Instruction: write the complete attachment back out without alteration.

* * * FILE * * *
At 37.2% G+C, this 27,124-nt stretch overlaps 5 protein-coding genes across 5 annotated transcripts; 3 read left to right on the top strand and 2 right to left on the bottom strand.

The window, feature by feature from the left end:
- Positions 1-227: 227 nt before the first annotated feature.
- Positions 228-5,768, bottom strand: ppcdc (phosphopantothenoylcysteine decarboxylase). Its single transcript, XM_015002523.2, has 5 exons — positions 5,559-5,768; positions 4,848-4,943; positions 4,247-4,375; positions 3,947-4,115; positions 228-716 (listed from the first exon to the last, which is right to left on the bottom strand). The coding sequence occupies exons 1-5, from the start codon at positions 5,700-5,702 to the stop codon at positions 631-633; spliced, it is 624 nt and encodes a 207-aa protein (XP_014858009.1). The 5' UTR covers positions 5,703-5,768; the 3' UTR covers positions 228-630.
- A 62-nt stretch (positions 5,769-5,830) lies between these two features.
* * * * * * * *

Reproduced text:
At 37.2% G+C, this 27,124-nt stretch overlaps 5 protein-coding genes across 5 annotated transcripts; 3 read left to right on the top strand and 2 right to left on the bottom strand.

The window, feature by feature from the left end:
- Positions 1-227: 227 nt before the first annotated feature.
- Positions 228-5,768, bottom strand: ppcdc (phosphopantothenoylcysteine decarboxylase). Its single transcript, XM_015002523.2, has 5 exons — positions 5,559-5,768; positions 4,848-4,943; positions 4,247-4,375; positions 3,947-4,115; positions 228-716 (listed from the first exon to the last, which is right to left on the bottom strand). The coding sequence occupies exons 1-5, from the start codon at positions 5,700-5,702 to the stop codon at positions 631-633; spliced, it is 624 nt and encodes a 207-aa protein (XP_014858009.1). The 5' UTR covers positions 5,703-5,768; the 3' UTR covers positions 228-630.
- A 62-nt stretch (positions 5,769-5,830) lies between these two features.